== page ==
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by Mo van den Tillaart

One of the most difficult decisions a pet owner has to make, is the decision whether or not to euthanize a terminally ill pet. Fortunately there are some guidelines to help determine the quality of life your dog has left. As you know your dog best, the decision regarding euthanasia is always yours to make, but you might want to discuss your feelings with your vet or other pet owners who have taken the same sad path. No one else will understand completely.

butterfly1butterfly2 In order to determine whether your pet still has some quality of life left, you should answer the following questions:
- Can your pet eat and drink in a normal way, or does he/she needs to be assisted?
- Does your pet urinate and defecate in a normal manner?
- Is your pet in pain often? (Is pain adequately controlled with medication?)
- Is your pet enjoying the daily activities that he/she used to? (Like food, walks, play)
- Is your pet still part of the family, or does it seclude itself from its family?
- Does your pet still recognizes you?

Making the decision to euthanize your precious pet is never easy and can be heartbreaking. This decision is usually made under great emotional stress. On top of that, sick animals seldom show pain, which makes it even more difficult to determine the 'perfect' time to say goodbye. If your spouse thinks it is time and you do not agree, you have a real dilemma and you should consult your vet. In my opinion it is time when the bad days begin to outnumber the good days. If your dog is diagnosed with MH, he/she has an incurable fatal disease and will soon get worse. If the dog is having more bad than good days, and you are able to stop the dog's discomfort in a painless and respectful manner, why not allow the dog to pass away peacefully and dignified? It may sound silly, but you should also consider asking the dog itself. Take your dog to a quiet and private area. Hold him/her in your arms. Comfort him/her and talk it over... just you and your dog. And if you listen well, the answer is very clear. It's not easy, but when all is said and done, there is only one thing left: the ultimate way to show your dog that you really love him/her.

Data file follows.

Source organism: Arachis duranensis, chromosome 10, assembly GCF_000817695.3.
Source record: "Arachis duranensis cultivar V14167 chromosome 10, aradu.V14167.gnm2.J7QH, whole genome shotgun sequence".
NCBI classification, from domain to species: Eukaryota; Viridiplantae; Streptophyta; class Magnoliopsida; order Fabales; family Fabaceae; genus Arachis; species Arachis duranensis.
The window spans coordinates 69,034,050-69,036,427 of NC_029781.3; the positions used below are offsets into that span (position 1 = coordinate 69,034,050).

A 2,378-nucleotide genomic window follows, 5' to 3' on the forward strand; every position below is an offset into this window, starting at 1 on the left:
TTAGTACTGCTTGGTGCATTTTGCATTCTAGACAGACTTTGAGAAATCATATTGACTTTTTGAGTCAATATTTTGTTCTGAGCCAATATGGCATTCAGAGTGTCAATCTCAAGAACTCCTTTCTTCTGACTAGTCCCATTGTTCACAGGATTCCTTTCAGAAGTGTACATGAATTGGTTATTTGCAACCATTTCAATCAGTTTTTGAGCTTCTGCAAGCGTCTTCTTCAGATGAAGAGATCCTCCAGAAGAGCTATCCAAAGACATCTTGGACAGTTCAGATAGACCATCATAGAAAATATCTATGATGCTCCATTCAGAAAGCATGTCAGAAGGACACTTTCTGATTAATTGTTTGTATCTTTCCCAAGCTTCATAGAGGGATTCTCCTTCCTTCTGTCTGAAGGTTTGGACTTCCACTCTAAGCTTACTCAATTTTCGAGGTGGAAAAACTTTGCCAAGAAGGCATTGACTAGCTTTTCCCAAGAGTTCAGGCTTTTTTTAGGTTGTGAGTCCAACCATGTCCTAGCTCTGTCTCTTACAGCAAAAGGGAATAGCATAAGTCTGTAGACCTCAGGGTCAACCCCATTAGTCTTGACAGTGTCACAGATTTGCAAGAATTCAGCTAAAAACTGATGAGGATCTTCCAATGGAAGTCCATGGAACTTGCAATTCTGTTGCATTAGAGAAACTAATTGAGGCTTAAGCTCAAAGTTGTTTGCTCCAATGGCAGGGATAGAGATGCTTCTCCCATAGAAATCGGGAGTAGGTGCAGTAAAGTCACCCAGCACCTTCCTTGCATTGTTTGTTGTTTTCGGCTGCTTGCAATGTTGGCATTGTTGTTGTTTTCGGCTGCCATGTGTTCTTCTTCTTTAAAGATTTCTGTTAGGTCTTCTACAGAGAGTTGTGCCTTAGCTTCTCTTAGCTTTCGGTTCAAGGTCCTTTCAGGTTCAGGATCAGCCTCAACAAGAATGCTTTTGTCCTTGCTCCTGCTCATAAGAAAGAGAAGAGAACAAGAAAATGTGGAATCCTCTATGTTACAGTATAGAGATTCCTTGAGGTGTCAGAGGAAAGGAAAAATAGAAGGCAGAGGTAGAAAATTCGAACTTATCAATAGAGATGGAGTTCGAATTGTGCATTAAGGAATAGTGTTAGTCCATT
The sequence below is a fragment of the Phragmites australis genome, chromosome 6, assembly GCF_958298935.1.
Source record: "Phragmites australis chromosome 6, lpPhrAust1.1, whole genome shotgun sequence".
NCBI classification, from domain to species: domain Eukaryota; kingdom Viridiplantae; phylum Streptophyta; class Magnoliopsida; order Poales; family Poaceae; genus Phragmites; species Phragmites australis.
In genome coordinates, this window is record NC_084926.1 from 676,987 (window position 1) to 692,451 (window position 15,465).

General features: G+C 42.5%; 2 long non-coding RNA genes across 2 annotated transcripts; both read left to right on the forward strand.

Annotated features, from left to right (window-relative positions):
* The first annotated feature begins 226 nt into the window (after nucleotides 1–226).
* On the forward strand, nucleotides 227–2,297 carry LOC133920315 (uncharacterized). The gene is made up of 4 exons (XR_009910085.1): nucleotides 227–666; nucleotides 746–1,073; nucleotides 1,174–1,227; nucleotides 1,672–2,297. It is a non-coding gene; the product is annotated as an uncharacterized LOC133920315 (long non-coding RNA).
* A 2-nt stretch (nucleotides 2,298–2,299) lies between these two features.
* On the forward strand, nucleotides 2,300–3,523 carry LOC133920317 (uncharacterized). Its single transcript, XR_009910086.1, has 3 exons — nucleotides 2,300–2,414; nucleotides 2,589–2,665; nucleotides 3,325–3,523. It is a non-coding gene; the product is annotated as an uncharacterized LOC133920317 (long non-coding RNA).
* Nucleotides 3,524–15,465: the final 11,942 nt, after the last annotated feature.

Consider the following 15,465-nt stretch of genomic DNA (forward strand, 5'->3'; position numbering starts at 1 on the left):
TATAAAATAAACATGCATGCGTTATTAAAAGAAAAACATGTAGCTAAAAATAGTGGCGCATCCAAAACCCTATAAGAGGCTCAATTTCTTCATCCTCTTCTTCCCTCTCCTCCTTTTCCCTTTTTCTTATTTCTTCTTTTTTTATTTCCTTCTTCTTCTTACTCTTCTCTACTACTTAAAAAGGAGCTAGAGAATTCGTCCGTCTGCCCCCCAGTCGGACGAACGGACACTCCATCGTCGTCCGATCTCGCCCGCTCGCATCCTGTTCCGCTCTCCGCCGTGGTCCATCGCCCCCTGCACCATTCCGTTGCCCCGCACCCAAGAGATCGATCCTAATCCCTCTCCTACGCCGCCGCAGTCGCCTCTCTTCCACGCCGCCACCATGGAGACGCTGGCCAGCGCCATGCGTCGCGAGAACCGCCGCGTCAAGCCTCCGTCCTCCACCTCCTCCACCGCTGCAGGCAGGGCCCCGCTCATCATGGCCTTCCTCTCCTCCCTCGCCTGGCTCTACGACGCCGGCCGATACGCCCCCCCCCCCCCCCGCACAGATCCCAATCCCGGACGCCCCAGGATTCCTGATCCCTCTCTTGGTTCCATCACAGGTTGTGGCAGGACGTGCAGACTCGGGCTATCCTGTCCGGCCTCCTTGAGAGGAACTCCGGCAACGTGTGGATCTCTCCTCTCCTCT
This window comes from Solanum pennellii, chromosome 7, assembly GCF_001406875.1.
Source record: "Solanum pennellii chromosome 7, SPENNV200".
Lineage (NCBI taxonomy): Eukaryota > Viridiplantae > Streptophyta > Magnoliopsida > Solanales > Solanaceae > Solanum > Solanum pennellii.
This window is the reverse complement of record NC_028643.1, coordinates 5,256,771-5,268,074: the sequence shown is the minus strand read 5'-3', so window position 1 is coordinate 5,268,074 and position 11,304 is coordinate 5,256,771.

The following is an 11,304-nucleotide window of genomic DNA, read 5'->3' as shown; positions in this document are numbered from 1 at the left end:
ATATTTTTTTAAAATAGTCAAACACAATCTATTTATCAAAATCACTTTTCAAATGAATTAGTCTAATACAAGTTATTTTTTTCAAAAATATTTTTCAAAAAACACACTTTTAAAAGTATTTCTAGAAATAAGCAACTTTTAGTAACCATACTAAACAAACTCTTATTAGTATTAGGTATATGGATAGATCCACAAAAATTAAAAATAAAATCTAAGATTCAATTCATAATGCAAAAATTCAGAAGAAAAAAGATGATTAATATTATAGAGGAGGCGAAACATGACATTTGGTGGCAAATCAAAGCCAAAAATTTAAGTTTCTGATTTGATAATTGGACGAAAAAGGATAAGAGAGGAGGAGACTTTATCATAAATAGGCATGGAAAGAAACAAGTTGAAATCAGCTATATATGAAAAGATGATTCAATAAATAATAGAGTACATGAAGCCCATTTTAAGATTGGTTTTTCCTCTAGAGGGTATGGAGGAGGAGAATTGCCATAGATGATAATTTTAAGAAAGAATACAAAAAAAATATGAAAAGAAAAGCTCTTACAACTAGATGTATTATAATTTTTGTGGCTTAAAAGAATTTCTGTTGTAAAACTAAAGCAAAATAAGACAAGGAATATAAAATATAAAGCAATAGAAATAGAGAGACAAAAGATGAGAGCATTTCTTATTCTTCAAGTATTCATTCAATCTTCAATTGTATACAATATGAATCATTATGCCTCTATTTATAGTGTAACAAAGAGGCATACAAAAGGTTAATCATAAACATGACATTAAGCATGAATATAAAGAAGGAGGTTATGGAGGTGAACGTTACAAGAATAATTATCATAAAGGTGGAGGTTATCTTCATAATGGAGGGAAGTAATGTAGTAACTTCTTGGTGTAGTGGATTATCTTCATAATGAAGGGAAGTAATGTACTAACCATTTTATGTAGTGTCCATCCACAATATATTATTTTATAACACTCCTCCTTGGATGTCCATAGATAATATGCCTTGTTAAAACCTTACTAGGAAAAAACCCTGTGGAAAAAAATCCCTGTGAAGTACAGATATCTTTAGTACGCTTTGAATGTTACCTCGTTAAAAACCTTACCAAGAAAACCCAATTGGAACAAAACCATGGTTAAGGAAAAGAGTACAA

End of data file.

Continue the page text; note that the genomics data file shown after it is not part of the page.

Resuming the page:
When you make your decision and you go to your veterinarian, it is a good idea to explain to him/her that you have never had to go through such an experience before and that you have no idea what to expect regarding the procedure. We are Dutch and my vet gives a sedative tranquilizer prior to the euthanasia drug. The tranquilizer is given as a painless injection under the skin (like a vaccination). My pet slowly falls asleep. At this point our vet leaves the room and gives us some quiet time to say goodbye. I always choose to stay till the bitter end. I think my pets deserve that final act of respect. It is difficult and I always cried (boy did I cry!), but they have given me so much! Why should I leave them in their final moments? I know some pet owners regret not being there when their pet was being euthanized and now feel like they abandoned their pet at a very crucial time. This feeling of guilt will never really go away. I think your personal discomfort should not control your decision whether or not to be present. I always chose to hold my pet and if possible even have him/her in my arms at the time of its passing, no matter how difficult that is.

The euthanasia drug itself is an overdose of a barbiturate. The intent is to effect a termination of nerve transmission and complete muscle relaxation. In other words; it stops the heart and breathing muscles. The solution is specially made to act quickly (within 10 to 20 seconds) and painlessly and it must be administered by a vet with a needle and syringe directly in a vein. Although in most circumstances, you will notice nothing, except a peaceful release of tension when the pet lapses into what looks like a deep sleep, there are some things you should be aware of as death occurs in your presence: